Preparing for Lent 2021 Day Eight: February 15, 2021
Today in the reflection I would like a type of devotional prayers, the rosary. Tomorrow, we will explore the Stations of the Cross. These are two types of prayers that open to us another way to enter into our relationship with Jesus.
The name rosary comes from the Latin word for roses, a traditional symbol of the Blessed Mother. If you remember the apparition of the Blessed Mother at Gaudalupe that when Juan Diego opened his tilde there were beautiful roses that were not in season. The rosary, then, is a garland of roses. Since yesterday was Valentine’s Day in the United States, roses might be fresh in our minds as a metaphor for love.
The purpose of the rosary is to ask the Blessed Mother to pray for us, by reciting over and over a familiar prayer. First, notice the words: Hail Mary (the greeting of the angel Gabriel) Full of Grace (also from scripture) the Lord is with thee (the reassurance of the angel). Blessed art thou among women (the message as well of the angel to Mary). The point of emphasizing these phrases is to show they are connected to the Bible. Sometimes Catholics are accused of not valuing the bible, and yet the truth is that Catholics value the bible as THE book.
In the second part of the prayer is something important as well. We say, “pray for us, sinners.” We are not praying to Mary, but rather seeking her prayers before God. Because we believe that Mary’s faith was total and entire in God, we believe that when we ask her to pray for us it is very powerful. But notice carefully we do not pray TO Mary. Catholics are sloppy sometimes in their language. We pray TO Jesus; we ask Mary to pray FOR us. So, when we ask Mary to pray for us, it is just like what happens when we ask someone else to pray for us.
Most major religions have some series of repetitive prayers using a rope and beads. The reason is that by repeating a familiar prayer over and over again, our minds can be freed from distractions to think more clearly about deeper mysteries. Many of you may be familiar with the rosary, and know that there are three prayers said often, the Hail Mary (53 times), the Our Father (6 times) the Glory Be (6 times) the Apostle’s Creed (1 time) and the Hail Holy Queen (1 time).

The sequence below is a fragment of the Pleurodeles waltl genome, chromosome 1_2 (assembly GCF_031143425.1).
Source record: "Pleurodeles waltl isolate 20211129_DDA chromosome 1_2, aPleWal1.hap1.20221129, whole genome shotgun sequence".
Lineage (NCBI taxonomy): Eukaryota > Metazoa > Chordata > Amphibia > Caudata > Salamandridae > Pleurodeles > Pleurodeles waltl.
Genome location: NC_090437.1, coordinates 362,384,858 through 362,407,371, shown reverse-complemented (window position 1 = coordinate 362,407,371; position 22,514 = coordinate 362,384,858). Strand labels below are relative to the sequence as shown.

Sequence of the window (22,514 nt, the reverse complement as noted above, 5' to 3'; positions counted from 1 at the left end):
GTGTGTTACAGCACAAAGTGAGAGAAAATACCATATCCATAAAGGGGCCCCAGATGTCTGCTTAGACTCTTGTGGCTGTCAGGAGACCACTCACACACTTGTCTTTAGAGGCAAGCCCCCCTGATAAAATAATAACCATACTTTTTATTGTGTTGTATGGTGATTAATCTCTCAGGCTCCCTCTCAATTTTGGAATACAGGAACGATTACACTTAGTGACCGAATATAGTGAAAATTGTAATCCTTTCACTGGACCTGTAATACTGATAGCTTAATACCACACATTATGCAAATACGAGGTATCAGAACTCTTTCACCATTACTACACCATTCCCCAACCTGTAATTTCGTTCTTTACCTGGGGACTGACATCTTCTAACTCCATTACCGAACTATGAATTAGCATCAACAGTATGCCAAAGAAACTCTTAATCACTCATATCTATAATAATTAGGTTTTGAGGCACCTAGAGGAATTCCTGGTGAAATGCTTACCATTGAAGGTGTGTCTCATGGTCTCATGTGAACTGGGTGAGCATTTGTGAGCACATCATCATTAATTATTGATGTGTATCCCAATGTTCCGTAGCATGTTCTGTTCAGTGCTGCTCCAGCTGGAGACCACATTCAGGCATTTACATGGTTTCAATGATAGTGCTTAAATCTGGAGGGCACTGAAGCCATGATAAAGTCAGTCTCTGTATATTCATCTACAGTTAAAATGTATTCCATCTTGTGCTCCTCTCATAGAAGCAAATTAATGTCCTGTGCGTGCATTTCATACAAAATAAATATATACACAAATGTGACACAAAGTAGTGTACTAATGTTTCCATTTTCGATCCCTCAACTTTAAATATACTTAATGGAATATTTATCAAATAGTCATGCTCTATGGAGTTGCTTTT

You can learn how to pray the rosary by looking at the picture or by clicking on this link.
You can also find the individual prayers by going to the devotional prayer section of this website.
What I want to focus on the nature of the mysteries we are meditating upon when we prayer the rosary. They are divided into four groups: the Joyful Mysteries, the Luminous Mysteries, the Sorrowful Mysteries, and the Glorious Mysteries. Put another way, we are reflecting, we are meditating on the life, death and resurrection of Jesus, called the Paschal Mystery. It is an easy way to consider the entire of our relationship with Jesus.
The Joyful Mysteries focus on the beginnings of the revelation of the Jesus’ life. They are the events around the Incarnation, and are joyful because they are the beginning of our salvation. We focus on the “yes” Mary gave to God, her care and support with her kinswoman Elizabeth, the birth of Jesus, his presentation in the temple to follow the Jewish law, and the finding of the child Jesus which was a revelation of his special relationship with the Father.
The Luminous Mysteries are a relatively new set of mysteries, and they focus on the day to day revealing of the Kingdom of God by Jesus. We remember his baptism in the Jordan, when he who was baptized made holy the waters of baptism for all of us, the wedding feast of Cana where Jesus performed the first of his signs, the proclamation of the Kingdom, the Transfiguration, where he is revealed in glorious fashion, and the Institution of the Eucharist, when each of us are invited to receive the very presence of Jesus, body, blood, soul and divinity of Jesus.
The Sorrowful Mysteries recall the events of the suffering of Jesus where he takes on our sins and saves us. There is the Agony in the Garden, where Jesus accepts the will of the Father, the scourging at the pillar, the crowning with thorns, the carrying of the cross and the crucifixion. By recalling these sufferings of Jesus, we are called to realize and recognize the powerful love that Jesus has for each one of us. He did not save us because we deserve it. In fact, we do not deserve to be saved. He suffered for us because he loves us.
The Glorious Mysteries represent those events that are so tremendous. They are tremendous because they remind us that the relationship with God is destined for a glorious end. Because Jesus has conquered sin and death, we can be saved, we can live forever with God. The first two mysteries are those great mysteries of Jesus, his resurrection and his ascension. The Holy Spirit is the focus on the third mystery, for we celebrate the descent of the Holy Spirit on the Apostles. Mary’s complete fidelity to God is the purpose of the last two mysteries, her assumption into heaven, and her being crown as Queen of heaven. And in the rosary we ask Mary to pray for us, and we focus deeply on those events of Jesus that result in our salvation.